e. Brian MeertAdvertisemint — Facebook advertising is mission-critical, and I’m surprised that more races don’t take advantage of agencies like Advertisemint. Brian and his team are absolutely expert at the Facebook ad platform. You get nothing for free on Facebook, so a skilled team who manages ads and boosts is critical. We got into a cadence of boosting engaging posts with paid spend and placing Facebook ads with CTAs. They’re both important. And it’s critical to work with different audiences: remarketing, email addresses, and targeted marketing. We also started sharing content with running clubs and our brand partners. By taking advantage of all these opportunities, we got momentum and had a lot of success with our ad buys.

3. Brand Partnerships. Meirav and I set out to build a circle of brands that not only felt right for the event, but that also felt right together. Too many events are happy to take a dollar from any brand without understanding the message that sends to other stakeholders. For instance, how would a marathon sponsored by Tesla and Nike compare to the same marathon sponsored by Subaru and Geico? Totally different, of course. The brand partners are signals to the customers that you “get them.” Or not. In addition, an initial group of brands is a signal to other brands. Does a new partner want to join this club?

Because the Malibu Half was rebranding and restarting, we prioritized brand partners that would create compelling runner experiences. We turned down partners that were not going to bring interesting and inspired experiences. The long term success of the event will be based on runners telling their friends how amazing their day was. And the best brand partnerships create experiences that serve the brand AND align with the runner experience.

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BMW test driving cars at the lululemon store in Malibu.

We started by asking potential brand partners how we could help them achieve their business objectives. This allowed us to align with their needs but it also gave us the opportunity to vet whether they were the right fit for our needs. This wasn’t about “choose our gold, silver, or bronze sponsorship package.”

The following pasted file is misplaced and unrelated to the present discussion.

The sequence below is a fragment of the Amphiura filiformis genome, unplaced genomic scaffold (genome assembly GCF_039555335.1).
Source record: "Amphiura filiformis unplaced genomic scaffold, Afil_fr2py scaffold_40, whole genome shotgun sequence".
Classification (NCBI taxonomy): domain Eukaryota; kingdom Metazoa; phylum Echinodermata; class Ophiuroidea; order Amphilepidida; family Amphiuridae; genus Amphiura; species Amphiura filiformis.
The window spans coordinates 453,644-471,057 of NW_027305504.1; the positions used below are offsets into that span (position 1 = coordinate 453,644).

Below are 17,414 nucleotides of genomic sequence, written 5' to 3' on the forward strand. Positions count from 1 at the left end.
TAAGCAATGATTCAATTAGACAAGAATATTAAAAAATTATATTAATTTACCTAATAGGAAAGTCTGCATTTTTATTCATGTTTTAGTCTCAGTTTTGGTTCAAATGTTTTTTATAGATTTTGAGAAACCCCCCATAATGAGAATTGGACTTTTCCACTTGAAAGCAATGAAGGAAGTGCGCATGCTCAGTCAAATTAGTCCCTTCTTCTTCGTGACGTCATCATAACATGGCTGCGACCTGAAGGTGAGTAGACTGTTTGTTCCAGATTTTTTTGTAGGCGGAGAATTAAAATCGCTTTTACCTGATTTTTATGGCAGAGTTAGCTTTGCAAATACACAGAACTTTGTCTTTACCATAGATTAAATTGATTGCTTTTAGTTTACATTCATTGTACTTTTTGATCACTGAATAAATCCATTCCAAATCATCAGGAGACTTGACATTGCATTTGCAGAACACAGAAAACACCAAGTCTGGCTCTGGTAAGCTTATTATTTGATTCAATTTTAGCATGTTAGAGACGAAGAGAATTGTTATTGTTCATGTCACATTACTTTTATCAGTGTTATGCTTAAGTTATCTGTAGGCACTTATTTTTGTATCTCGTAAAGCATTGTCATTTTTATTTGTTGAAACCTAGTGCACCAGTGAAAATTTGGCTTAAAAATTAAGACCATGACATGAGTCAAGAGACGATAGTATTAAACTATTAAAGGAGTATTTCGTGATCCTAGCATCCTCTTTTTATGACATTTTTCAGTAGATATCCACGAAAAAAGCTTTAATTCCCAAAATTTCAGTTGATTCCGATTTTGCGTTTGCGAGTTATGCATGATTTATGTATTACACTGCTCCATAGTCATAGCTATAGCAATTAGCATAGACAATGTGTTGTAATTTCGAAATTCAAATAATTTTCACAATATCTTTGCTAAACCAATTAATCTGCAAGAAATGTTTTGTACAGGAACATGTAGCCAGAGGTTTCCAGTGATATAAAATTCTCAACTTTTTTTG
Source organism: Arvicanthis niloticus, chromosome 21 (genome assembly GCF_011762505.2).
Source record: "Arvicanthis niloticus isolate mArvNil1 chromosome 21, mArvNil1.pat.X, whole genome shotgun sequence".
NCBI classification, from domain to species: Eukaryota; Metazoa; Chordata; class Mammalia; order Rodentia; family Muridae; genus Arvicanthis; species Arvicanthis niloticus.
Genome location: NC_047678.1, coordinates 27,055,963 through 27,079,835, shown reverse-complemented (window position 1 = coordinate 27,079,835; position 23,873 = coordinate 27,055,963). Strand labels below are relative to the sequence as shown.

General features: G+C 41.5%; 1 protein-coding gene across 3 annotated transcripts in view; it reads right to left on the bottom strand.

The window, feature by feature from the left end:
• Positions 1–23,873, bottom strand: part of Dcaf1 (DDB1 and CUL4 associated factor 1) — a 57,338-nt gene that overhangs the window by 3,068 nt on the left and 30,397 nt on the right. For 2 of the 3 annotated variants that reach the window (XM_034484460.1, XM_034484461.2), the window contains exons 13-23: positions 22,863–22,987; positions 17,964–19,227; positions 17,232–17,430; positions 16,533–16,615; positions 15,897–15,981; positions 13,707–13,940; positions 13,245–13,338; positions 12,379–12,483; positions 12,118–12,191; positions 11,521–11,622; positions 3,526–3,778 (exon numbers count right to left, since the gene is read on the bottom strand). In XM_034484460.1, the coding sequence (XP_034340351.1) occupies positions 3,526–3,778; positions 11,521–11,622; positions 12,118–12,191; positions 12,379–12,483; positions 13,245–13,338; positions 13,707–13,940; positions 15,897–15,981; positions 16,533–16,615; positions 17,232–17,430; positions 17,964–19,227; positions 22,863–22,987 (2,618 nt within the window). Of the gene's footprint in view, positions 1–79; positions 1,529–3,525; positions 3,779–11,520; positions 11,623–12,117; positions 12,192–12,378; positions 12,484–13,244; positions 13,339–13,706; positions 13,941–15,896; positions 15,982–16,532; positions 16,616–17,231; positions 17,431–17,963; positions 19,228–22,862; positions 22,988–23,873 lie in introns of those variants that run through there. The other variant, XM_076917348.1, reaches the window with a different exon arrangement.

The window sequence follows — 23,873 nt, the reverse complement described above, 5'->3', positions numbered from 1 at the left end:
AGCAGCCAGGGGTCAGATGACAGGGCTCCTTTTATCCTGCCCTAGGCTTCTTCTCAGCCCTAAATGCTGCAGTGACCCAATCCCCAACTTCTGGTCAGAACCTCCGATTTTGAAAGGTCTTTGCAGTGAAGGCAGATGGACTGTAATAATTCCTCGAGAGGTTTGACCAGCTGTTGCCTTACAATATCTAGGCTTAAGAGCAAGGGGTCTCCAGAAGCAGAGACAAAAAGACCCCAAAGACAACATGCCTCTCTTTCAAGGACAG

We first approached lululemon. If they came on board, then we felt other like-minded brands would be more likely to sign up as well. And that’s what happened. We set up a partnership with lulu that included in-store packet pick up, training runs, gear raffles, and gift cards. Then we built a complementary group of partners that included Saje Wellness, Uber, BMW, Gatorade, larabarEkiden CoachingKlean LA meal delivery, TheBu KombuchaJUST Water, and Clifbar.

With each brand, we built a custom, multi-channel engagement that included grassroots outreach, social media activation, Facebook ads, and experiential marketing on race day. Saje Wellness, a highly successful Canadian brand launching for the first time in the US, embraced our event and brought most of their leadership team down from Canada to work the event and execute a beautiful activation.

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The ultra-cool Saje Wellness finish line setup.

4. “A great race is about more than the two hours you’re on the course.”

One of the runners told me this after they crossed the finish line, and I couldn’t agree more. We tried to be thoughtful about every aspect of the race experience: communications, transportation, parking, finish festival, music, food and drink, the course, etc. Our integrated approach to both marketing and the experience helped us deliver on this idea before, during, and after the event.

For instance, months before the event, we decided that an Acai bowl would be the perfect post-race food for an event in Malibu. Sounds easy enough, but we couldn’t find a sponsor willing to foot the bill for it. So we tried to find a food truck to do it. It took us weeks of looking, but we did ultimately get a truck out there, and they exceeded their sales goal on the day. Being thoughtful about the details takes an incredible amount of time and energy. That’s why many events don’t bother with the little stuff: it’s just too much work. But your brand is the sum total of all the touch points. It’s all important.

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5. How did it go?

Overall, runners were very happy with the experience. We felt we achieved our goal of creating a special day for participants. As race owner Erica MacVittie said after the event, “We lived up to our mission of creating a beautiful shared outdoor experience in Malibu. The event was as transformative for me as it was for our participants.”

Hopefully, that will translate to word of mouth and another uptick in registration at the 2017 event. Furthermore, our brand partners saw value in the event, and most have already approached us about participating again next year. Ultimately, we were able to rebuild the event by maximizing our resources and getting all the pieces working together.

The impact of a running event is greater than the sum of its parts. The true opportunity here is to affect positive change in the community. If I’ve done my job right, the City of Malibu, and everyone who was touched by the event, will get some kind of lift because we made their lives incrementally better. That’s where the magic happens, and that’s why I work on projects like this.

 

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This post originally appeared on LinkedIn Pulse.

Topics: malibu marathon, branding, running, peter abraham, experiential marketing